Q: My sister is 48 years old and premenopausal. Her only risk factors for osteoporosis are poor dietary intake of calcium and lack of weight bearing exercise. Her recent DEXA showed her lumbar spin to be at -1.24 SD and her femoral neck at -1.97 SD. Her physician started her on Calcium and Vit D and Actonel and will repeat her DEXA in a yr. Is he being too aggressive using this medication to prevent osteoporosis? Should my sister try Calcium, diet and exercise for a year and then see if the DEXA improves or stays steady? I am concerned about the possible long term effects of Actonel. Thanks.

A: The treatment recommended by your sister's physician is within the realm of what would be reasonable given the information you provided. Often times, more than just the results of a DEXA study go into making a decision to recommend medical treatment. Certainly risedronate (Actonel) is a fairly safe drug to prevent and treat osteoporosis so your sister's risk of fracture will decrease after its use.

Q:

I am 44 years old, and recently diagnosed with Osteopenia. My OB/GYN increased my calcium intake to 1200mg, and to do weight bearing exercises, along with prescribing fosomax. I am still having periods. Is this safe?

A:

The management plan as recommended by your physician is safe. Fosamax is fairly well tolerated especially when taken once a week. As the drug is excreted by the kidney, patients with severe kidney disease may need to have the dose adjusted.

Q:

I am a 41 year old female, I have been on Actonel for four months now and seem to be on a steady weight gain, 10 to 15 pounds with no change of eating habits and on the same exercise program. Although I don't see weight gain on any of the info. on side affects I have read, I can't help think that this drug seems to have slowed down my metabolsim not just my boneloss, is that possible?, And if it is, is there anything I can do about it, short of stopping the RX. Thank you.

A:

There has been no evidence to support your concern that Actonel would be the cause of your weight gain or that it might slow your metabolism.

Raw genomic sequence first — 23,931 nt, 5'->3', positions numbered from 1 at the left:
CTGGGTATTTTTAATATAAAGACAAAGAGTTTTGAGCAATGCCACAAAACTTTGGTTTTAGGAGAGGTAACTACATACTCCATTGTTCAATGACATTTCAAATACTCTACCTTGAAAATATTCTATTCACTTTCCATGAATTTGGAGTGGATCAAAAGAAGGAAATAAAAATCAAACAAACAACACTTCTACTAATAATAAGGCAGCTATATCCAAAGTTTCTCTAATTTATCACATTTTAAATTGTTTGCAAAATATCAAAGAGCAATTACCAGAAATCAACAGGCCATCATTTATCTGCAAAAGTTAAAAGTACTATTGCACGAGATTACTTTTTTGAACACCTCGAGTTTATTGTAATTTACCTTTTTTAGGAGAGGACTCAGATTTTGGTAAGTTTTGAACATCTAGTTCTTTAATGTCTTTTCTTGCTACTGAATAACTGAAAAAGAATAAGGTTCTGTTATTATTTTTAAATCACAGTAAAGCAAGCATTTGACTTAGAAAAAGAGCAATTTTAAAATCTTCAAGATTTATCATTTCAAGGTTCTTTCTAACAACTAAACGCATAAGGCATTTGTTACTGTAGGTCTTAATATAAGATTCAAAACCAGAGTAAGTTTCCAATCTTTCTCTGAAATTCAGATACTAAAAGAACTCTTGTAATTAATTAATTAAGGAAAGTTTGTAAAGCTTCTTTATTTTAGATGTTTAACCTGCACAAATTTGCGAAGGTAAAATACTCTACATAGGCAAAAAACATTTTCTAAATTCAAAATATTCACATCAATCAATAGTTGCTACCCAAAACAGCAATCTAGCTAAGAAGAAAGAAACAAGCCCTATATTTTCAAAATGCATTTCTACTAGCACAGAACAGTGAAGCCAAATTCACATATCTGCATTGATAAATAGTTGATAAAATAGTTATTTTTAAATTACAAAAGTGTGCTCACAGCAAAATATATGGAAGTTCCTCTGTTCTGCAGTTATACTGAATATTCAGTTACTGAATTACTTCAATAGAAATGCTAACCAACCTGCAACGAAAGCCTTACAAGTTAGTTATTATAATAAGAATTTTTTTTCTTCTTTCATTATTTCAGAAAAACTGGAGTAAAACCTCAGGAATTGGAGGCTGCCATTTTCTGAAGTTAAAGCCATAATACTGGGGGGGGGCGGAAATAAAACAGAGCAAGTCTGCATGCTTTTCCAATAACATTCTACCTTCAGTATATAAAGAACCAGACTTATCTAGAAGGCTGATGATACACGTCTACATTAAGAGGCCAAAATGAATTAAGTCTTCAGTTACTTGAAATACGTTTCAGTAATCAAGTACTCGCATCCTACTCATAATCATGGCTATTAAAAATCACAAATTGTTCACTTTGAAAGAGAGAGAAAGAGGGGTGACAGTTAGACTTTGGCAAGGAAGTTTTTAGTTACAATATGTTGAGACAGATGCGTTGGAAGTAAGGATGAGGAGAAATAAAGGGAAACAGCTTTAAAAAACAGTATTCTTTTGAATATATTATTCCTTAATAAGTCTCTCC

Q:

I am taking 30 mg of Actonel once a week. Bone density test found
osteoporosis in hip. I am 57 years old. When I take it on Sundays I get a
burning or pain in stomach. I am following all the directions of how to take
it. I hope this does not cause me to get ulcer later on or stomach cancer. I
am concerned.

A:

It is unlikely that Actonel will lead to "cancer" of your gastrointestinal track, but it is possible that esophageal irritation may be occurring as a cause of your pain as a result of Actonel. Since you are using this product "off-label", which means different than the FDA approved method (which is daily dosing) one other strategy which you might speak to your physician about is taking a proton pump inhibitor, such as Prilosec or Prevacid, the evening before your weekly dose. Using the drug as a weekly bolus rather than daily dosing is a general trend for these compounds and in general has met with tremendous success; thus the idea of taking smaller doses daily would not necessarily obviate the problem that you are encountering but might be tried nonetheless.

Q:

I had a bone density test (do not remember number results) but my doctor prescribed Fosomax. I took it daily for about a year. Then at my doctor's suggestion I changed to the one-a-week Fosomax. After two weeks I coughed up blood three times one morning. A chest x-ray showed my lungs were clear. I was afraid of Fosomax after that and have been taking nothing except Premarin, which I have been taking for several years, and 1260 mg of Citracal and 800 IU of Vitamin D. I also take Synthoid as I had my thyroid surgically removed. Do you think I am getting enough calcium? I also drink soy milk. Thanks.

A:

It appears you are getting sufficient calcium and vitamin D, which answers your only question. The premarin is also likely contributing to diminishing your bone loss over time. The coughing up blood is a worrisome event and the relation to Fosamax ingestion certainly was not established firmly in your case from the information you provided. Perhaps there remains another explanation and further workup may be in order- please continue to discuss this with your physician.

Q:

Can you please explain the results of my Dexa? The T score is -2.7 and the Z score is -1.8 in the spine. I am 53 yrs. old and in menopause. I know that the T score is compared to healthy young women and the Z score to women of my age. What I am having trouble figuring out is which number is most important. Thank you.

A: